Premature ovarian failure — also known as primary ovarian insufficiency — is a loss of normal function of your ovaries before age 40. If your ovaries fail, they don't produce normal amounts of the hormone estrogen or release eggs regularly. Infertility is a common result.
Premature ovarian failure is sometimes referred to as premature menopause, but the two conditions aren't the same. Women with premature ovarian failure can have irregular or occasional periods for years and might even become pregnant. Women with premature menopause stop having periods and can't become pregnant.
Restoring estrogen levels in women with premature ovarian failure helps prevent some complications, such as osteoporosis, that occur as a result of low estrogen.
Signs and symptoms of premature ovarian failure are similar to those of going through menopause and are typical of estrogen deficiency. They include:
- Irregular or skipped periods (amenorrhea), which might be present for years or develop after a pregnancy or after stopping birth control pills
- Difficulty conceiving
- Hot flashes
- Night sweats
- Vaginal dryness
- Irritability or difficulty concentrating
- Decreased sexual desire
When to see a doctor
If you've missed your period for three months or more, see your doctor to help determine the cause. You can miss your period for a number of reasons — including pregnancy, stress, or a change in diet or exercise habits — but it's best to get evaluated whenever your menstrual cycle changes.
Even if you don't mind not having periods, it's advisable to see your doctor to find out what's causing the change. Low estrogen levels can lead to bone loss.
In women with normal ovarian function, the pituitary gland releases certain hormones during the menstrual cycle, which causes a small number of egg-containing follicles in the ovaries to begin maturing. Usually one or two follicles — tiny sacs filled with fluid — reach maturity each month.
When the follicle matures, it opens, releasing an egg. The egg enters the fallopian tube where a sperm cell might fertilize it, resulting in pregnancy.
Premature ovarian failure results from the loss of eggs (oocytes). This might happen because of:
- Chromosomal defects. Certain genetic disorders are associated with premature ovarian failure. These include mosaic Turner's syndrome — in which a woman has only one normal X chromosome and an altered second X chromosome — and fragile X syndrome — in which the X chromosomes are fragile and break.
- Toxins. Chemotherapy and radiation therapy are the most common causes of toxin-induced ovarian failure. These therapies can damage the genetic material in cells. Other toxins such as cigarette smoke, chemicals, pesticides and viruses might hasten ovarian failure.
- An immune system response to ovarian tissue (autoimmune disease). In this rare form, your immune system produces antibodies against your ovarian tissue, harming the egg-containing follicles and damaging the egg. What triggers the immune response is unclear, but exposure to a virus is one possibility.
- Unknown factors. It's possible to develop premature ovarian failure, but have no known chromosomal defects, toxin exposure or autoimmune disease. Your doctor might recommend further testing to find the cause, but in most cases, the cause remains unknown (idiopathic).
Ovulation is the release of an egg from one of the ovaries. It often happens about midway through the menstrual cycle, although the exact timing may vary.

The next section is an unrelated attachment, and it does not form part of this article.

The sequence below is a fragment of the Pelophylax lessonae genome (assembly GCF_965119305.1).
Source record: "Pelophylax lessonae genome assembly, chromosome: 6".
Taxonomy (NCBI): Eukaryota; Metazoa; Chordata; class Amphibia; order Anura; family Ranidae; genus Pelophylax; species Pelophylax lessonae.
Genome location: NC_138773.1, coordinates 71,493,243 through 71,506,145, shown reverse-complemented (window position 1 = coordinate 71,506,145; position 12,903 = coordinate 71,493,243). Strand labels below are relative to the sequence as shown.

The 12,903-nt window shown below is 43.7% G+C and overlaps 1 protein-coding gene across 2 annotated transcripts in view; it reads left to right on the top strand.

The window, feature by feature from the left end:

In preparation for ovulation, the lining of the uterus, or endometrium, thickens. The pituitary gland in the brain stimulates one of the ovaries to release an egg. The wall of the ovarian follicle ruptures at the surface of the ovary. The egg is released.
Finger-like structures called fimbriae sweep the egg into the neighboring fallopian tube. The egg travels through the fallopian tube, propelled in part by contractions in the fallopian tube walls. Here in the fallopian tube, the egg may be fertilized by a sperm.
If the egg is fertilized, the egg and sperm unite to form a one-celled entity called a zygote. As the zygote travels down the fallopian tube toward the uterus, it begins dividing rapidly to form a cluster of cells called a blastocyst, which resembles a tiny raspberry. When the blastocyst reaches the uterus, it implants in the lining of the uterus and pregnancy begins.
If the egg isn't fertilized, it's simply reabsorbed by the body — perhaps before it even reaches the uterus. About two weeks later, the lining of the uterus sheds through the vagina. This is known as menstruation.
Factors that increase your risk of developing premature ovarian failure include:
- Age. Risk rises between the ages of 35 and 40, although younger women and adolescents can develop the condition.
- Family history. Having a family history of premature ovarian failure increases your risk of developing this disorder.
- Multiple ovarian surgeries. Ovarian endometriosis or other conditions requiring repeated surgeries on the ovaries increases the risk of premature ovarian failure.
Complications of premature ovarian failure include:
- Infertility. Inability to get pregnant may be the most troubling complication of premature ovarian failure, although in rare cases, pregnancy is possible until the eggs are depleted.
- Osteoporosis. The hormone estrogen helps maintain strong bones. Women with low levels of estrogen have an increased risk of developing weak and brittle bones (osteoporosis), which are more likely to break than healthy bones.
- Depression or anxiety. The risk of infertility and other complications arising from low estrogen levels causes some women to become depressed or anxious.
- Heart disease. Early loss of estrogen might increase your risk.
- Dementia. Lack of estrogen can contribute to this in some people.